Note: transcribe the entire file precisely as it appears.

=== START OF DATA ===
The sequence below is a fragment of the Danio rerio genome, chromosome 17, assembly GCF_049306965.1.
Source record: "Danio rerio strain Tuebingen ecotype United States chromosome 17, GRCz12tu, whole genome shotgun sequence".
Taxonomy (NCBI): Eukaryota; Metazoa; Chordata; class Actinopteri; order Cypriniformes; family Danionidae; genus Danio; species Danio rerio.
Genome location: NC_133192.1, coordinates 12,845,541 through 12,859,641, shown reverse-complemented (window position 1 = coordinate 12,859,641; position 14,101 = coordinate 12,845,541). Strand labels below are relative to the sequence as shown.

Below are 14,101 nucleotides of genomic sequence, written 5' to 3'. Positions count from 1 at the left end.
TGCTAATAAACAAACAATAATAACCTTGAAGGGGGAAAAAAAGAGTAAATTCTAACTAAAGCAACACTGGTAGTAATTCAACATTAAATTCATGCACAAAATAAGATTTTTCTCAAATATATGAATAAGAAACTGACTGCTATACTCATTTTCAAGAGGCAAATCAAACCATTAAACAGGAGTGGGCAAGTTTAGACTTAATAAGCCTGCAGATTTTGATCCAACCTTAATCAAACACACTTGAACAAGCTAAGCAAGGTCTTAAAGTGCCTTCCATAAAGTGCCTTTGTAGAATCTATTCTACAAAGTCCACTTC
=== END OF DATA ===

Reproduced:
The sequence below is a fragment of the Danio rerio genome, chromosome 17, assembly GCF_049306965.1.
Source record: "Danio rerio strain Tuebingen ecotype United States chromosome 17, GRCz12tu, whole genome shotgun sequence".
Taxonomy (NCBI): Eukaryota; Metazoa; Chordata; class Actinopteri; order Cypriniformes; family Danionidae; genus Danio; species Danio rerio.
Genome location: NC_133192.1, coordinates 12,845,541 through 12,859,641, shown reverse-complemented (window position 1 = coordinate 12,859,641; position 14,101 = coordinate 12,845,541). Strand labels below are relative to the sequence as shown.

Below are 14,101 nucleotides of genomic sequence, written 5' to 3'. Positions count from 1 at the left end.
TGCTAATAAACAAACAATAATAACCTTGAAGGGGGAAAAAAAGAGTAAATTCTAACTAAAGCAACACTGGTAGTAATTCAACATTAAATTCATGCACAAAATAAGATTTTTCTCAAATATATGAATAAGAAACTGACTGCTATACTCATTTTCAAGAGGCAAATCAAACCATTAAACAGGAGTGGGCAAGTTTAGACTTAATAAGCCTGCAGATTTTGATCCAACCTTAATCAAACACACTTGAACAAGCTAAGCAAGGTCTTAAAGTGCCTTCCATAAAGTGCCTTTGTAGAATCTATTCTACAAAGTCCACTTC